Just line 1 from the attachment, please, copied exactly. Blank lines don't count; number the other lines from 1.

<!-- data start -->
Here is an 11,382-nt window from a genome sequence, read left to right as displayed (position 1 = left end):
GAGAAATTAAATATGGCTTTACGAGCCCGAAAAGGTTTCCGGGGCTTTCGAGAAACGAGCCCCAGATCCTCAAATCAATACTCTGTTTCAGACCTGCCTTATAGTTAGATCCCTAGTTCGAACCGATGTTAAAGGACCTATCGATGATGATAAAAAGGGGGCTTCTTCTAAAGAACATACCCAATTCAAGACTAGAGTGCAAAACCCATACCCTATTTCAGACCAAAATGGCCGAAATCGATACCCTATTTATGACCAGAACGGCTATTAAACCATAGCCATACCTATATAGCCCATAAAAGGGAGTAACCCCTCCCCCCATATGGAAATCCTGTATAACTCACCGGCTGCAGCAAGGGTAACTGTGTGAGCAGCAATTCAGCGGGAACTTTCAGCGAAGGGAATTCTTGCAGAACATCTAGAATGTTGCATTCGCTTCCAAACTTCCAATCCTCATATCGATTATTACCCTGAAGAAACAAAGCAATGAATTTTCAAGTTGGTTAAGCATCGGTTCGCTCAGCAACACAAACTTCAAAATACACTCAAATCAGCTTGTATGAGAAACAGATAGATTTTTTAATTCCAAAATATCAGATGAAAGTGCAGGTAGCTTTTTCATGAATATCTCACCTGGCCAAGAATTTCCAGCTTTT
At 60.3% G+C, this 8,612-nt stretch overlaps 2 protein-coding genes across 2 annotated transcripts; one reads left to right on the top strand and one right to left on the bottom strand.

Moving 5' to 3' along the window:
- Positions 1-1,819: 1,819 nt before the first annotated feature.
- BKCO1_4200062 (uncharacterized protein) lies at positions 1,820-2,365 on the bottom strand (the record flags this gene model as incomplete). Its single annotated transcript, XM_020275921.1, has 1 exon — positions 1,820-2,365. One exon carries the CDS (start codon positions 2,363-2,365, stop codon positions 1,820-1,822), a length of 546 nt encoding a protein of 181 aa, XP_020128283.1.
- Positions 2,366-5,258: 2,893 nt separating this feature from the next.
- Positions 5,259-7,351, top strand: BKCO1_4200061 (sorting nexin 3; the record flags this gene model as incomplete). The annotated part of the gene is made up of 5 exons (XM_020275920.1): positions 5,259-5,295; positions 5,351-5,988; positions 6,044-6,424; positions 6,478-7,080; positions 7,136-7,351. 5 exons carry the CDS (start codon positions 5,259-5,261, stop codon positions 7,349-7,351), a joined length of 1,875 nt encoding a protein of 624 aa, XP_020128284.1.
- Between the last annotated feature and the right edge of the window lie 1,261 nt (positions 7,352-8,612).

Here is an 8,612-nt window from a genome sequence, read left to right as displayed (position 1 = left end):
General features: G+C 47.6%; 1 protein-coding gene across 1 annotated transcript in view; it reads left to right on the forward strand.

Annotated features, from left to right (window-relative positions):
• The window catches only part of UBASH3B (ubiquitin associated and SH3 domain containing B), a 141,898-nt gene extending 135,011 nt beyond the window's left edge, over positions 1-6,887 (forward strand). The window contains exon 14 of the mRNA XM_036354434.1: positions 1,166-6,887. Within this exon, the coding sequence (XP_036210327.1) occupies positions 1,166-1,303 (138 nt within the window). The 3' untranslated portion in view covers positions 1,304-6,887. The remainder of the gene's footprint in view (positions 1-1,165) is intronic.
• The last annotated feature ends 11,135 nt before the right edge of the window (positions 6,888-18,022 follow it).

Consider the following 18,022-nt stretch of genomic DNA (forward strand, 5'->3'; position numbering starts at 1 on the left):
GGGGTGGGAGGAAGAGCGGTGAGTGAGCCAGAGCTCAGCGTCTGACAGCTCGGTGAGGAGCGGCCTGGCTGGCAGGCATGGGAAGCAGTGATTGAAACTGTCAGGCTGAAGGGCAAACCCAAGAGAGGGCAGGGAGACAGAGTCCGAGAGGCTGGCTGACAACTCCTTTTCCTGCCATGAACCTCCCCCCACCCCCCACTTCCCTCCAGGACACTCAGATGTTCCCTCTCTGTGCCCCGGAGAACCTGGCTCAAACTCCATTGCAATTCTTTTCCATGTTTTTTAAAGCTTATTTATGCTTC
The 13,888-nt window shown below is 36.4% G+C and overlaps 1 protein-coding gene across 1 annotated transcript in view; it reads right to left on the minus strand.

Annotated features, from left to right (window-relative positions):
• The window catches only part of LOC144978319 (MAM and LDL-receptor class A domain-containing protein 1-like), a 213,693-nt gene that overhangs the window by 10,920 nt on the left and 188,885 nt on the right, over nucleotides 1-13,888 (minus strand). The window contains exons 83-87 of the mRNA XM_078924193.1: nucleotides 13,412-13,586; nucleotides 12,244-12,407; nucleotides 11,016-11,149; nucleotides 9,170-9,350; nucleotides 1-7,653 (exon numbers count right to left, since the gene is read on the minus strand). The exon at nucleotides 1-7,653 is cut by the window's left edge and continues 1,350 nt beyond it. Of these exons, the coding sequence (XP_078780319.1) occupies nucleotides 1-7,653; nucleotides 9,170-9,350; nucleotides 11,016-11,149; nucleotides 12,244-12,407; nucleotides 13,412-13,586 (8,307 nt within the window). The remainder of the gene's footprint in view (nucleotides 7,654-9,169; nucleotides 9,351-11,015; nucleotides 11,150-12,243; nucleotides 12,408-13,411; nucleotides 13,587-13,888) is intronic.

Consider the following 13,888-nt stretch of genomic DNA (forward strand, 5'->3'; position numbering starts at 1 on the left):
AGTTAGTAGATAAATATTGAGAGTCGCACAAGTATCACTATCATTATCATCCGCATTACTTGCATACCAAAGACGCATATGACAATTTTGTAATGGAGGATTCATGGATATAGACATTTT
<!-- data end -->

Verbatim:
Here is an 11,382-nt window from a genome sequence, read left to right as displayed (position 1 = left end):